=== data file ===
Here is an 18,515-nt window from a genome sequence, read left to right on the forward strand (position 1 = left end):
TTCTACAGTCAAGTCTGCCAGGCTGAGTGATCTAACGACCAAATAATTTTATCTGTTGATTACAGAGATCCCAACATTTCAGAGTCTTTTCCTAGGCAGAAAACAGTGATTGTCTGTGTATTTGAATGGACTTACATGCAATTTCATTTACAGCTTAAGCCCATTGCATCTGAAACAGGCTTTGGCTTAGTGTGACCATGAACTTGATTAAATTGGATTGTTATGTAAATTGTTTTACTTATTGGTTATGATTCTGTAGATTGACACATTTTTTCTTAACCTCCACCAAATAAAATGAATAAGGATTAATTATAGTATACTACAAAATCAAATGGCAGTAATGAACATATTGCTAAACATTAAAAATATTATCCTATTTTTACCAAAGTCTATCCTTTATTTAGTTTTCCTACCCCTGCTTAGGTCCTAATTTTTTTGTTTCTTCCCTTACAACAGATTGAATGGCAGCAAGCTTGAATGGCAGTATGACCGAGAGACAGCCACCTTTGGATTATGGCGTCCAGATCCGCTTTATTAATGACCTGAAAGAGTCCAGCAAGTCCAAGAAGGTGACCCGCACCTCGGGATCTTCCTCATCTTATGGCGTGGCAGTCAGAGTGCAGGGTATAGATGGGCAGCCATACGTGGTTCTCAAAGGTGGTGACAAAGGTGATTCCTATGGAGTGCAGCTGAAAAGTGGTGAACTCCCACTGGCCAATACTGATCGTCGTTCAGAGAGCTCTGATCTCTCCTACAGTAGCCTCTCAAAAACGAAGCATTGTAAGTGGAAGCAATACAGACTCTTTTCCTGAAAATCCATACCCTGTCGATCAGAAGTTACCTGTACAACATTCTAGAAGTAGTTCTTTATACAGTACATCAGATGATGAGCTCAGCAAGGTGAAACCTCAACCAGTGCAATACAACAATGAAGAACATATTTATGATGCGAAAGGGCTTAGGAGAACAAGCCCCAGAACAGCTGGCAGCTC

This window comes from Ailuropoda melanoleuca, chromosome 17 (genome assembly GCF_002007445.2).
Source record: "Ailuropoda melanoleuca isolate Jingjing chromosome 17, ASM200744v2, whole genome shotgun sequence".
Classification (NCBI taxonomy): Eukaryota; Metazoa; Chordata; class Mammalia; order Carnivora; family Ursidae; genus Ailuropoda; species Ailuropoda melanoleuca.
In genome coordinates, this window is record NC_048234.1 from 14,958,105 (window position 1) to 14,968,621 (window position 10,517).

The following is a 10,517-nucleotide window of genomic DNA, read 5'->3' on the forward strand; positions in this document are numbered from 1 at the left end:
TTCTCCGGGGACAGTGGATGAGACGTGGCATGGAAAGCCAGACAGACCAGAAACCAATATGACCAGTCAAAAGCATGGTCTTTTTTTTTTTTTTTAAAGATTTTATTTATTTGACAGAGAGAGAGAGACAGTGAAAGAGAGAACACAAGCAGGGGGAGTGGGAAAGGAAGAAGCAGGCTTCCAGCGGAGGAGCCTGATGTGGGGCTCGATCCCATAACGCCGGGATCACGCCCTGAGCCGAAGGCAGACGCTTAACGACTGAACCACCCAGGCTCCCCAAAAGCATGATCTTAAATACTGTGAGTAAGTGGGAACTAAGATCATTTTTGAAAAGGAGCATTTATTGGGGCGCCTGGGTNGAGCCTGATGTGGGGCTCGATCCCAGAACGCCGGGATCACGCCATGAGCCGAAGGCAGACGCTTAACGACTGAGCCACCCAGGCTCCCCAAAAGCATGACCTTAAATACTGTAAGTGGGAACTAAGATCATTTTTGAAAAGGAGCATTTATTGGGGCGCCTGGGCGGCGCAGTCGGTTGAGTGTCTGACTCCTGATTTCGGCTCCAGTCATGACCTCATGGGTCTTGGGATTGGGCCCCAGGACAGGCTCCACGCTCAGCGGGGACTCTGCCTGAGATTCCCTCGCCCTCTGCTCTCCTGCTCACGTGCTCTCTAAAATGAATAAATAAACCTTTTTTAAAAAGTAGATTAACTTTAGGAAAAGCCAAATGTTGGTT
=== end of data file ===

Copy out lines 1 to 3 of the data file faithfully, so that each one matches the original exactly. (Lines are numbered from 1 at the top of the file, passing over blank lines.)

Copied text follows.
Here is an 18,515-nt window from a genome sequence, read left to right on the forward strand (position 1 = left end):
TTCTACAGTCAAGTCTGCCAGGCTGAGTGATCTAACGACCAAATAATTTTATCTGTTGATTACAGAGATCCCAACATTTCAGAGTCTTTTCCTAGGCAGAAAACAGTGATTGTCTGTGTATTTGAATGGACTTACATGCAATTTCATTTACAGCTTAAGCCCATTGCATCTGAAACAGGCTTTGGCTTAGTGTGACCATGAACTTGATTAAATTGGATTGTTATGTAAATTGTTTTACTTATTGGTTATGATTCTGTAGATTGACACATTTTTTCTTAACCTCCACCAAATAAAATGAATAAGGATTAATTATAGTATACTACAAAATCAAATGGCAGTAATGAACATATTGCTAAACATTAAAAATATTATCCTATTTTTACCAAAGTCTATCCTTTATTTAGTTTTCCTACCCCTGCTTAGGTCCTAATTTTTTTGTTTCTTCCCTTACAACAGATTGAATGGCAGCAAGCTTGAATGGCAGTATGACCGAGAGACAGCCACCTTTGGATTATGGCGTCCAGATCCGCTTTATTAATGACCTGAAAGAGTCCAGCAAGTCCAAGAAGGTGACCCGCACCTCGGGATCTTCCTCATCTTATGGCGTGGCAGTCAGAGTGCAGGGTATAGATGGGCAGCCATACGTGGTTCTCAAAGGTGGTGACAAAGGTGATTCCTATGGAGTGCAGCTGAAAAGTGGTGAACTCCCACTGGCCAATACTGATCGTCGTTCAGAGAGCTCTGATCTCTCCTACAGTAGCCTCTCAAAAACGAAGCATTGTAAGTGGAAGCAATACAGACTCTTTTCCTGAAAATCCATACCCTGTCGATCAGAAGTTACCTGTACAACATTCTAGAAGTAGTTCTTTATACAGTACATCAGATGATGAGCTCAGCAAGGTGAAACCTCAACCAGTGCAATACAACAATGAAGAACATATTTATGATGCGAAAGGGCTTAGGAGAACAAGCCCCAGAACAGCTGGCAGCTC

This window comes from Ailuropoda melanoleuca, chromosome 17 (genome assembly GCF_002007445.2).